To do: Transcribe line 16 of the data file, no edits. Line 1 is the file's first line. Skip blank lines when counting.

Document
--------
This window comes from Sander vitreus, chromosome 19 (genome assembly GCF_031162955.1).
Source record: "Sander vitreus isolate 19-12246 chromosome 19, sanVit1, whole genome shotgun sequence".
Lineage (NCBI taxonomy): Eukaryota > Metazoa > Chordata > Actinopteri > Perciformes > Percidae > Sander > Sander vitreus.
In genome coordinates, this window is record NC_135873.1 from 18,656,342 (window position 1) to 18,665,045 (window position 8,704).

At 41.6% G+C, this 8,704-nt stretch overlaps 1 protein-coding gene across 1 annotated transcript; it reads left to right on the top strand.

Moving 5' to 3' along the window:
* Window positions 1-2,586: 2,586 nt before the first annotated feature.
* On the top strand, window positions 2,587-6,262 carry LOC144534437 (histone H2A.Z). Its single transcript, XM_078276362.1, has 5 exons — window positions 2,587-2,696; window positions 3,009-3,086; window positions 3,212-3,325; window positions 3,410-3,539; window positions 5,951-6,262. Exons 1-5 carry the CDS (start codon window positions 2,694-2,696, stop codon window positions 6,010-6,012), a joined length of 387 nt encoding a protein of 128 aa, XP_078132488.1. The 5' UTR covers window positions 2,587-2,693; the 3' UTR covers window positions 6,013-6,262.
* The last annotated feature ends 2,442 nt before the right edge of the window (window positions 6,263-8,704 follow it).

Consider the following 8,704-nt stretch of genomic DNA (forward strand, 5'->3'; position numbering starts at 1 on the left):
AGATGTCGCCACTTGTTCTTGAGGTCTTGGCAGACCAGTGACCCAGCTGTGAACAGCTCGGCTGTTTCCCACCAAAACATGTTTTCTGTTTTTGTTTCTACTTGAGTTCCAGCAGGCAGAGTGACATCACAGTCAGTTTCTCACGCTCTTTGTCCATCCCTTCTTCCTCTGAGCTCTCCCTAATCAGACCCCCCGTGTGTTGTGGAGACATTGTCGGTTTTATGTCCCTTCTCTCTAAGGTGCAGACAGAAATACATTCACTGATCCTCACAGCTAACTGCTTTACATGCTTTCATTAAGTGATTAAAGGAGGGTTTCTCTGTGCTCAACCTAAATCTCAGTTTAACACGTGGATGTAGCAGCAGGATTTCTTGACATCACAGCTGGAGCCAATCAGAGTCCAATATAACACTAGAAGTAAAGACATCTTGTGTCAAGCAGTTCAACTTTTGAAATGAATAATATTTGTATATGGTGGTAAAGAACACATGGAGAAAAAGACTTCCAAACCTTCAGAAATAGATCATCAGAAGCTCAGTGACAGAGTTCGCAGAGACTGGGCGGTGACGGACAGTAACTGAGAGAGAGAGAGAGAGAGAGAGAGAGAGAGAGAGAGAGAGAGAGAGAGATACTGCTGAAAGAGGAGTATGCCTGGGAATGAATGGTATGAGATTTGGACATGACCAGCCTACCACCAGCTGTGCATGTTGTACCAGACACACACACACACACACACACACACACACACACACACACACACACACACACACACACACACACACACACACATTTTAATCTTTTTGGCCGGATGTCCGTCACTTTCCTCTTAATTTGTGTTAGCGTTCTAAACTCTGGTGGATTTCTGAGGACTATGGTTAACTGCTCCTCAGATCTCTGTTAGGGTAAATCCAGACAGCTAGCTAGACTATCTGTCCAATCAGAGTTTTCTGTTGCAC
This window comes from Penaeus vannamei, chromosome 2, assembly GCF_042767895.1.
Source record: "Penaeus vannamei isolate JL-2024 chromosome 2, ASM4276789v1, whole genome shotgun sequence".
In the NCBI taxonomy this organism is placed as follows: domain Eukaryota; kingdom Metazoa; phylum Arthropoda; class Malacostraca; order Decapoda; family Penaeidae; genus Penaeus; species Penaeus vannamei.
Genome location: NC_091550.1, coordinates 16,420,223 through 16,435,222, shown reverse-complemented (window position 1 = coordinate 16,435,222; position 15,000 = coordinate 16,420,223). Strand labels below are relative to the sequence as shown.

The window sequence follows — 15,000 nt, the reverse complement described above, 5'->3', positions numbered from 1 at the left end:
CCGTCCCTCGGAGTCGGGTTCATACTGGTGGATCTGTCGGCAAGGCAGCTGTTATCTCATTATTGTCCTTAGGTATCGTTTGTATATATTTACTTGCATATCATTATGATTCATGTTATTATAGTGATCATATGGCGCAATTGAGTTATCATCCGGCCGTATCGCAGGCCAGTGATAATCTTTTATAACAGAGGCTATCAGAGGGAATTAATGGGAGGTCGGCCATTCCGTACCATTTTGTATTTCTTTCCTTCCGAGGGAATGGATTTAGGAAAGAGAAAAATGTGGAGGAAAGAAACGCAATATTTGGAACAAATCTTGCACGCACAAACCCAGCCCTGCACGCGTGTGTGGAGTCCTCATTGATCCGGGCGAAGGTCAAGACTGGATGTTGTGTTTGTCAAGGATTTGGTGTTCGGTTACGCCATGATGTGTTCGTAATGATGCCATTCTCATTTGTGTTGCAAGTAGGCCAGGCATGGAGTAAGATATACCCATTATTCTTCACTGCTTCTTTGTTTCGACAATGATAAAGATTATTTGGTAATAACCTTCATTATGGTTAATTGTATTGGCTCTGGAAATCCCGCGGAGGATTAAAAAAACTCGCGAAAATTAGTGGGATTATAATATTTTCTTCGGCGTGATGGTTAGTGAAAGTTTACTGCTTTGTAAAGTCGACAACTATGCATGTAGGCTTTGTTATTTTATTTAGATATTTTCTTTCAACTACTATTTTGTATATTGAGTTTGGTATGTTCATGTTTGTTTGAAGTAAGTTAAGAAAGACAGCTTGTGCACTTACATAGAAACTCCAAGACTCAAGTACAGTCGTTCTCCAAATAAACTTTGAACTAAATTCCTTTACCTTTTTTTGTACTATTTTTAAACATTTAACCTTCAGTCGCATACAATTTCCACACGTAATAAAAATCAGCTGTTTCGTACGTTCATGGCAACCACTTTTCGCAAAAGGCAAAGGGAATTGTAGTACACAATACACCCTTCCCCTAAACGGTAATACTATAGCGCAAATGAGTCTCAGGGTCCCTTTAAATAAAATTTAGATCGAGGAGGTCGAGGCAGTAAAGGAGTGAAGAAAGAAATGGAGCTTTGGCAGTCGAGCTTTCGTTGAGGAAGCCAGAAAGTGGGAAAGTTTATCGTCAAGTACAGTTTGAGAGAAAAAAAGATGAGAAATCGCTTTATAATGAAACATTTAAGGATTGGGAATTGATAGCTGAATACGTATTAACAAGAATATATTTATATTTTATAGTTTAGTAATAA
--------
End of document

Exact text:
The window sequence follows — 15,000 nt, the reverse complement described above, 5'->3', positions numbered from 1 at the left end: